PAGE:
Public Security Minister Yitzhak Aharonovitch instructed police on Sunday to investigate public placards expressing satisfaction and even joy at the death of former prime minister Ariel Sharon.
Such notices were reportedly posted in several yeshivas following Sharon’s death on Saturday. One message plastered on a bulletin board at the Torat HaChaim yeshiva in the religious community of Yad Binyamin in central Israel read: “A hearty mazal tov to Ariel Sharon upon his demise.”
Torat HaChaim was located in the Gaza Strip settlement of Neve Dekalim before its evacuation in 2005.
“This conduct is contemptible and I will not stand for it,” Aharonovitch said in a statement. “I view such criminal actions very severely and I have asked police officials to handle the issue swiftly and professionally.”
Police said they would set up a joint team alongside representatives from the State Attorney’s Office and the Attorney General’s Office to review such cases and to decide upon further legal action where appropriate.
Israeli law guarantees freedom of speech, aside from cases of incitement to violence, and it was unclear what would be the legal underpinning of such an investigation.
Sharon’s controversial persona and policies gained him enemies on both sides of the political map throughout his life. Despite being a darling of the right for many decades — as a decorated war general and a champion of Israeli settlements — his apparent ideological about-face during his final years in politics, marked by his decision to evacuate all Gaza Strip settlements as well as several in the West Bank, left a bitter taste in the mouths of former political allies.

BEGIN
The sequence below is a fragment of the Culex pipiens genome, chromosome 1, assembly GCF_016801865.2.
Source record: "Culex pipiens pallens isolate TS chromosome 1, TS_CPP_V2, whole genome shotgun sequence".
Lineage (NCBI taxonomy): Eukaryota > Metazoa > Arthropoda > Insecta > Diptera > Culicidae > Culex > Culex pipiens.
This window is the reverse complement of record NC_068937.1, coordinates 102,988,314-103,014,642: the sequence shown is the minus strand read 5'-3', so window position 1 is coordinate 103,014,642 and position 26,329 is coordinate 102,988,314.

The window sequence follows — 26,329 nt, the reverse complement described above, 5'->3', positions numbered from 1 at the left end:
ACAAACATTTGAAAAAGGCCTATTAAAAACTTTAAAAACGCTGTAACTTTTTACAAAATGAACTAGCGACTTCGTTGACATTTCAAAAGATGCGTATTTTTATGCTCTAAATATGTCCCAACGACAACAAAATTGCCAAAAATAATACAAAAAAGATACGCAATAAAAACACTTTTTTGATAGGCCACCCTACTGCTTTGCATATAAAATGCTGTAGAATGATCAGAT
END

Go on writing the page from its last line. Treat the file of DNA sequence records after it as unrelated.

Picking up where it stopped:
On Saturday MK Orit Strock of the nationalist-Orthodox Jewish Home Party said God should be praised for removing Sharon from office before he could uproot more West Bank settlements as he had uprooted the ones in Gaza.
“The truth needs to be said,” Strock wrote on her Facebook wall. “Sharon was one of the great builders of the land of Israel and one of its great destroyers. [It was] he who knew how to defeat terror and who turned all of southern Israel terror-stricken,” she said, referring to rocket-fire from the Gaza Strip which has plagued the south since the 2005 Disengagement.
“His great determination and ability to decide and act enabled him to reach impressive achievements, and also disastrous developments,” she added.
Strock’s statements provoked a backlash, and she later issued a clarification: “Unfortunately my words were misunderstood and I want to clarify: I didn’t pray for the death of Sharon, I didn’t ask for him to get sick, I didn’t hope his premiership would end that way and I have no happiness for the way his life ended.”
Despite that, she insisted his illness “saved the State of Israel from horrible decline.”